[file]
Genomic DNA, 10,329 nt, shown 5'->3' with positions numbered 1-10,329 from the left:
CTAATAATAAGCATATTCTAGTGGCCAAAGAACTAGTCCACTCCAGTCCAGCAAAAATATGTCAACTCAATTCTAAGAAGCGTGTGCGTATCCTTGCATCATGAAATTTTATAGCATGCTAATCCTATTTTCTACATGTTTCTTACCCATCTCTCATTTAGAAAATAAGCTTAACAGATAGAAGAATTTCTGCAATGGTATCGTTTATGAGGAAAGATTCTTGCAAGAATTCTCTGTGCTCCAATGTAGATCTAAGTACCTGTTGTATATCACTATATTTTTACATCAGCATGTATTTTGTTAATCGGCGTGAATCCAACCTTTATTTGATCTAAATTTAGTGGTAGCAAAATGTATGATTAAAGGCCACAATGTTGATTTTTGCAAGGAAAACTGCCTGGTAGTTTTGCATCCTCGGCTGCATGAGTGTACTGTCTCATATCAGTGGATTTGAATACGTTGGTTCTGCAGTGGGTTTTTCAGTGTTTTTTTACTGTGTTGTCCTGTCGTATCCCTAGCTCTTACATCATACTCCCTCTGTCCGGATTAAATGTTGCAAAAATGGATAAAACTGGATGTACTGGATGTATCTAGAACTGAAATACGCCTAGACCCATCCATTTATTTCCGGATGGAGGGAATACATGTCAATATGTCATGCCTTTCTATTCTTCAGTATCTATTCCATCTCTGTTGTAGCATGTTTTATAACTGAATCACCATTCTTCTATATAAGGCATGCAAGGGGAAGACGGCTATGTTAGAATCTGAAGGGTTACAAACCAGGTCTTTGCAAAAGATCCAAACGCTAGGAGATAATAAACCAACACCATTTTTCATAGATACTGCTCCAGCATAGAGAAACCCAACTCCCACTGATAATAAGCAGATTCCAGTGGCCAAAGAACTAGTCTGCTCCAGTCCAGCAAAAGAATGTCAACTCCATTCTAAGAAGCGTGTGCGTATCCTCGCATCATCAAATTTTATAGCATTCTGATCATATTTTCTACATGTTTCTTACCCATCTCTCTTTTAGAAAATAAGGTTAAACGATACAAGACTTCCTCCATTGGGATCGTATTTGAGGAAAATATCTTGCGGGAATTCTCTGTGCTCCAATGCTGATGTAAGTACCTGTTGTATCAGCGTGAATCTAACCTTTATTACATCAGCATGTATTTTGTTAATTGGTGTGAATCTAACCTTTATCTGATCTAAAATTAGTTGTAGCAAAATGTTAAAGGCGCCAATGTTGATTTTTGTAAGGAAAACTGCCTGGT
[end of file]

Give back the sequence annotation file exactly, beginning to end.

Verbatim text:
Genomic DNA, 10,329 nt, shown 5'->3' with positions numbered 1-10,329 from the left:
CTAATAATAAGCATATTCTAGTGGCCAAAGAACTAGTCCACTCCAGTCCAGCAAAAATATGTCAACTCAATTCTAAGAAGCGTGTGCGTATCCTTGCATCATGAAATTTTATAGCATGCTAATCCTATTTTCTACATGTTTCTTACCCATCTCTCATTTAGAAAATAAGCTTAACAGATAGAAGAATTTCTGCAATGGTATCGTTTATGAGGAAAGATTCTTGCAAGAATTCTCTGTGCTCCAATGTAGATCTAAGTACCTGTTGTATATCACTATATTTTTACATCAGCATGTATTTTGTTAATCGGCGTGAATCCAACCTTTATTTGATCTAAATTTAGTGGTAGCAAAATGTATGATTAAAGGCCACAATGTTGATTTTTGCAAGGAAAACTGCCTGGTAGTTTTGCATCCTCGGCTGCATGAGTGTACTGTCTCATATCAGTGGATTTGAATACGTTGGTTCTGCAGTGGGTTTTTCAGTGTTTTTTTACTGTGTTGTCCTGTCGTATCCCTAGCTCTTACATCATACTCCCTCTGTCCGGATTAAATGTTGCAAAAATGGATAAAACTGGATGTACTGGATGTATCTAGAACTGAAATACGCCTAGACCCATCCATTTATTTCCGGATGGAGGGAATACATGTCAATATGTCATGCCTTTCTATTCTTCAGTATCTATTCCATCTCTGTTGTAGCATGTTTTATAACTGAATCACCATTCTTCTATATAAGGCATGCAAGGGGAAGACGGCTATGTTAGAATCTGAAGGGTTACAAACCAGGTCTTTGCAAAAGATCCAAACGCTAGGAGATAATAAACCAACACCATTTTTCATAGATACTGCTCCAGCATAGAGAAACCCAACTCCCACTGATAATAAGCAGATTCCAGTGGCCAAAGAACTAGTCTGCTCCAGTCCAGCAAAAGAATGTCAACTCCATTCTAAGAAGCGTGTGCGTATCCTCGCATCATCAAATTTTATAGCATTCTGATCATATTTTCTACATGTTTCTTACCCATCTCTCTTTTAGAAAATAAGGTTAAACGATACAAGACTTCCTCCATTGGGATCGTATTTGAGGAAAATATCTTGCGGGAATTCTCTGTGCTCCAATGCTGATGTAAGTACCTGTTGTATCAGCGTGAATCTAACCTTTATTACATCAGCATGTATTTTGTTAATTGGTGTGAATCTAACCTTTATCTGATCTAAAATTAGTTGTAGCAAAATGTTAAAGGCGCCAATGTTGATTTTTGTAAGGAAAACTGCCTGGT